This is tied to a really interesting gameplay segment that the crossover actively hinders. In this segment of the game, the player is given the locations of several boss Digimon throughout Tokyo and EDEN, then asked to hunt them down. The player could theoretically do them in any order--except that one of them requires said unique Digimon to fight, so the player is forced to do the crossover before that one, and to go to other universes they need two specific items divided among the bosses that they can access, and all this ultimately reduces the player's options down to a binary choice. What could have been a cool Ocarina of Time-style segment where the goals could be accomplished in any order was instead confined to a JRPG cliché--The Tube.

Mirei explains to Sayo and the protagonist how to recover Dianamon.
By contrast, the crossover with Digimon Story Moonlight/Digimon World Dusk provides a meaningful transition between the traditional kids' Digimon games and the cutting edge adults' Digimon games. The protagonist of Moonlight Sayo is given her own character arc, in which she's stripped of her Dianamon and forced to reluctantly rely on the player character to defeat the Seven Great Demon Lords so that Dianamon can be recovered. As the line of quests progresses, Sayo gradually warms to the player, and comes to respect their abilities after having to fight alongside them. Sayo parts by passing the torch to the player characters of Cyber Sleuth, solidifying them as the next generation of Digimon Story protagonists--"You're a splendid tamer." It's a touching moment that calls back to veteran fans' experiences with Sunburst & Moonlight/Dawn & Dusk, which up to now was probably the second best-received Digimon title overall after the first Digimon World.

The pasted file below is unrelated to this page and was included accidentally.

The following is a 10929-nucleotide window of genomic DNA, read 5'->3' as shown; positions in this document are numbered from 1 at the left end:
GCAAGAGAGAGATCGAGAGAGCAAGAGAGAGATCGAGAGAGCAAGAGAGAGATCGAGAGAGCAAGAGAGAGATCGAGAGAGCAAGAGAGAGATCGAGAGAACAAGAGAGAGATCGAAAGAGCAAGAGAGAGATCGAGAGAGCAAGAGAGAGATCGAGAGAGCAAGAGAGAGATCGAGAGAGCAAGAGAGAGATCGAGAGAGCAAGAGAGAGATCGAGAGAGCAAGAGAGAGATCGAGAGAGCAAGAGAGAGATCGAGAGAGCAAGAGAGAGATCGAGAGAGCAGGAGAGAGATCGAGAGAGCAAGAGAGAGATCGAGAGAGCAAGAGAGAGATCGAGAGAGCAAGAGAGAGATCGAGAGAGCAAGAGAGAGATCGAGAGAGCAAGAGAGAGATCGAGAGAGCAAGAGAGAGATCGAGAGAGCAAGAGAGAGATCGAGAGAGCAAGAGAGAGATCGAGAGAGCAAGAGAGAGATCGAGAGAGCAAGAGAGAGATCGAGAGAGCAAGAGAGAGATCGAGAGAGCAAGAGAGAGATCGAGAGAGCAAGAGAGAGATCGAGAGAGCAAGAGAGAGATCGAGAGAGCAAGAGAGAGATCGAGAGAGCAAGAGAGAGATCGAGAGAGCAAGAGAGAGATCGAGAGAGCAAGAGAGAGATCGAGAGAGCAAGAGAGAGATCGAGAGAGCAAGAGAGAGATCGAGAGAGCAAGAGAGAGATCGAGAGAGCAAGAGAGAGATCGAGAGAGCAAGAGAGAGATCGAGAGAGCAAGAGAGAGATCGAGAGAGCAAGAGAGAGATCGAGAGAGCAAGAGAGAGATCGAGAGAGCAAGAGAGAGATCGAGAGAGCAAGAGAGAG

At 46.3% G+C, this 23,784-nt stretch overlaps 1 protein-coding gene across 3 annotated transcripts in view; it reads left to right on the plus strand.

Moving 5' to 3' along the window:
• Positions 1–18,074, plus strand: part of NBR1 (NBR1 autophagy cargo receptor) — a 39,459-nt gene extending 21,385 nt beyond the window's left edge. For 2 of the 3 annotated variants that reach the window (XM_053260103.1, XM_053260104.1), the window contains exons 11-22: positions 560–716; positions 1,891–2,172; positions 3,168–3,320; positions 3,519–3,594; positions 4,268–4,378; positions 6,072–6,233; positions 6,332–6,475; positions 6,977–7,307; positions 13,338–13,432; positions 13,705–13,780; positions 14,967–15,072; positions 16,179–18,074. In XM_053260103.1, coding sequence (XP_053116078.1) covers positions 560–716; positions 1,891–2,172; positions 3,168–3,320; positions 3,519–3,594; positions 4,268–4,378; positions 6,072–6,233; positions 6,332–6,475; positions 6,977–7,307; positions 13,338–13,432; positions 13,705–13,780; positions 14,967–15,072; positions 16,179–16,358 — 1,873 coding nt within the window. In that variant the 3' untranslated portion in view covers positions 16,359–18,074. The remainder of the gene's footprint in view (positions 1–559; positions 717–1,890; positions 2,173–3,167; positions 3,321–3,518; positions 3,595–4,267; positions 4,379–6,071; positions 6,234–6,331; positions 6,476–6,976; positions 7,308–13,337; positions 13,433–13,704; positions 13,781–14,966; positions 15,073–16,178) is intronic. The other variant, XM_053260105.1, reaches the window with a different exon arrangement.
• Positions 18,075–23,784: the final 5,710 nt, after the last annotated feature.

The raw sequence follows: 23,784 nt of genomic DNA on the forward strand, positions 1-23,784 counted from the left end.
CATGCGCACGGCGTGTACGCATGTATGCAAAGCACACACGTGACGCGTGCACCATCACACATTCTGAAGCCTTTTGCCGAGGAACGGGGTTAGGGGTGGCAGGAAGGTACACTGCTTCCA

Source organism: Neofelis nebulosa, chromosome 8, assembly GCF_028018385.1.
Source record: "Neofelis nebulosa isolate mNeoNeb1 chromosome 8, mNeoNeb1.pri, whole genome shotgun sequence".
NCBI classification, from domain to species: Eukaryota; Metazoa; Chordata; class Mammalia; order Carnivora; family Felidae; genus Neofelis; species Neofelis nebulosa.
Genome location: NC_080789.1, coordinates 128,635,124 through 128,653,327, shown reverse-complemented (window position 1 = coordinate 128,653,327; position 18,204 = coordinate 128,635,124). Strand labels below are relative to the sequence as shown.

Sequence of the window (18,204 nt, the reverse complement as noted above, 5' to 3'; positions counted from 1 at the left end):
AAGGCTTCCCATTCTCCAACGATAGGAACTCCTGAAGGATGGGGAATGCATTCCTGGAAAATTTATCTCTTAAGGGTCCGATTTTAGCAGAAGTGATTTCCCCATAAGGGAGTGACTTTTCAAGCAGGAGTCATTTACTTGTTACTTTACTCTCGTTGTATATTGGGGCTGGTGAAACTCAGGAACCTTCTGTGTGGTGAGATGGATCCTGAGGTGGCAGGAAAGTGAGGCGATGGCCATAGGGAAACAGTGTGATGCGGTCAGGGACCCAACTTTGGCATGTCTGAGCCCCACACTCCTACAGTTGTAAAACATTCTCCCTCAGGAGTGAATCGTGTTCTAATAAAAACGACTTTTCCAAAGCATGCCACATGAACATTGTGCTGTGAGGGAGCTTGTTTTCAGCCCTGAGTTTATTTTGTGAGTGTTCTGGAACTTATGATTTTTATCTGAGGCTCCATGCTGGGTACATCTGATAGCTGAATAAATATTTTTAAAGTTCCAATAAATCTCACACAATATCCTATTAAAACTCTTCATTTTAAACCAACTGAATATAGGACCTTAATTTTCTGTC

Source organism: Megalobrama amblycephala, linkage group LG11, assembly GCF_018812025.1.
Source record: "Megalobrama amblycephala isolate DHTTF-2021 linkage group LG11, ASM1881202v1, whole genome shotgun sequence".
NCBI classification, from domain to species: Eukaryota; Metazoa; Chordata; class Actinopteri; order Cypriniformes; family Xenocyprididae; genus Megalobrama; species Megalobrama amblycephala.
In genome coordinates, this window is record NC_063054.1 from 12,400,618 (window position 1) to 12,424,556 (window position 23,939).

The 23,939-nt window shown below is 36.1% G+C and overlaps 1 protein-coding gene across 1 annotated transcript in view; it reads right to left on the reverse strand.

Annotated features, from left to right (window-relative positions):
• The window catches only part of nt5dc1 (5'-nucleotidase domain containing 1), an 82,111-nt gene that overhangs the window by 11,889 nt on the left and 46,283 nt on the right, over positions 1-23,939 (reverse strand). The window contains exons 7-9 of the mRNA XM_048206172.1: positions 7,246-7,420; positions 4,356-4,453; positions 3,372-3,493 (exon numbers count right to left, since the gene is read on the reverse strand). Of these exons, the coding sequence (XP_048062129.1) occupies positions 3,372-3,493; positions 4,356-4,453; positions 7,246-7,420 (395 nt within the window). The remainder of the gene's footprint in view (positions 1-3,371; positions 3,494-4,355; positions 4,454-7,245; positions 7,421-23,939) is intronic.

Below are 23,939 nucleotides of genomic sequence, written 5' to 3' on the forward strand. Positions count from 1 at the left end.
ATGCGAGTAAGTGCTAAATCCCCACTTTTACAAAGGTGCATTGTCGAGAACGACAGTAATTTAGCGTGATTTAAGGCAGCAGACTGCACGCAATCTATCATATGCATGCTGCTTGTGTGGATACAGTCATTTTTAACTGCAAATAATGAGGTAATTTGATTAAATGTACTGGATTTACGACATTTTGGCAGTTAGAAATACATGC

The stark difference in execution stings all the more because the player is free to tackle the Demon Lords in any order they choose, which just goes to show that the same idea could have been implemented in Rina's segment, but wasn't. The difference in the quality of execution between the Decode and Moonlight crossovers is embarrassing. The only issue with Sayo's appearance is that as a transition between the old and the new, it begs the question of why we're seeing her and not the Lost Evolution protagonist.